How better data is making ESG actionable
With better data at their fingertips, firms can make more environmentally sustainable decisions. But comprehensive and fully comprehensible ESG metrics are unlikely to be developed through technological advances alone
The year is 2025. Environmental, social and governance (ESG) data is informing corporate decision-making around the world. The International Sustainability Standards Board (ISSB) has given companies a standardised ESG reporting framework to work to, making their disclosures far more useful and comparable than ever before.
Advances in digital tech have also made ESG data more actionable. Every product is having its greenhouse gas emissions tracked by AI-assisted satellite imagery and smart sensors as it traverses the global supply chain.
Business leaders have become knowledgeable about this field. ESG metrics have been embedded in corporate strategy and are being widely used to set performance targets and executive rewards.
Is such a utopia likely in the next three years? No chance. But will companies and their stakeholders advance towards this state of affairs? Much is happening that offers hope.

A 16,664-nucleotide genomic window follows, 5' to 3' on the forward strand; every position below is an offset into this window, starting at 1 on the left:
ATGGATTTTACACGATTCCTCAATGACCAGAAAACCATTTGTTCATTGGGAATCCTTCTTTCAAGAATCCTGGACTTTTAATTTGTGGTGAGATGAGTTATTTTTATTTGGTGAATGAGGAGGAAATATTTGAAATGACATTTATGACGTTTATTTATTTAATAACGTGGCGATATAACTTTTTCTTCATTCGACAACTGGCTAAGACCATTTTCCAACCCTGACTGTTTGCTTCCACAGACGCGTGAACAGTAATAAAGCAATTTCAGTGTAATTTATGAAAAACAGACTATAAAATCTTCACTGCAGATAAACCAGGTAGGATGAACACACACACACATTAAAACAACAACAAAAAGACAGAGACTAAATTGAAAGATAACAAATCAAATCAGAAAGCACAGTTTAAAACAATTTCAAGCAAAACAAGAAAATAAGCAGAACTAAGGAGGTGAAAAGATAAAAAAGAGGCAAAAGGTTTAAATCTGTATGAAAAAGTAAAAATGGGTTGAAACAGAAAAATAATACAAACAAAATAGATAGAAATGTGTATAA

At present, companies must wrestle with a chaotic tangle of ESG standards, with some having to file 20 reports a year to keep their investors, regulators and customers happy.
And they’re struggling to obtain the required information. Few firms are collecting actionable data on carbon emissions in the supply chain, for instance, even though it’s responsible for about 80% of all consumer goods companies’ emissions, according to McKinsey.
But technologies that will help firms to achieve this are evolving, as is a standardised reporting system. There are high hopes that the recently created ISSB will come up with a de facto framework that most countries will adopt.
In addition, ESG Book – an open-source digital platform designed to make firms’ data more accessible – started offering its services in December 2021. ESG experts hope that both developments will help the private sector move towards publishing coherent, comparable information.
“They will change the ESG reporting game over the next two years,” predicts Jill Klindt, chief financial officer at Workiva, a provider of compliance software. “The ISSB will align standards and metrics across companies, so that investors and the public can compare apples and apples, which will help them to hold businesses accountable.”
Meanwhile, companies are developing smart sensors and other connected devices to measure the carbon emissions of individual products as they move through the supply chain. Some large brands are already using tech that can track billions of items and put a realistic figure on their total footprint. PepsiCo Europe, for instance, has created a digital model of its supply chain that has helped it to identify where it can work with suppliers to achieve significant emission reductions and efficiency savings.
Firms are also investing in AI fields such as natural language processing to boost efficiency by connecting ESG and financial information.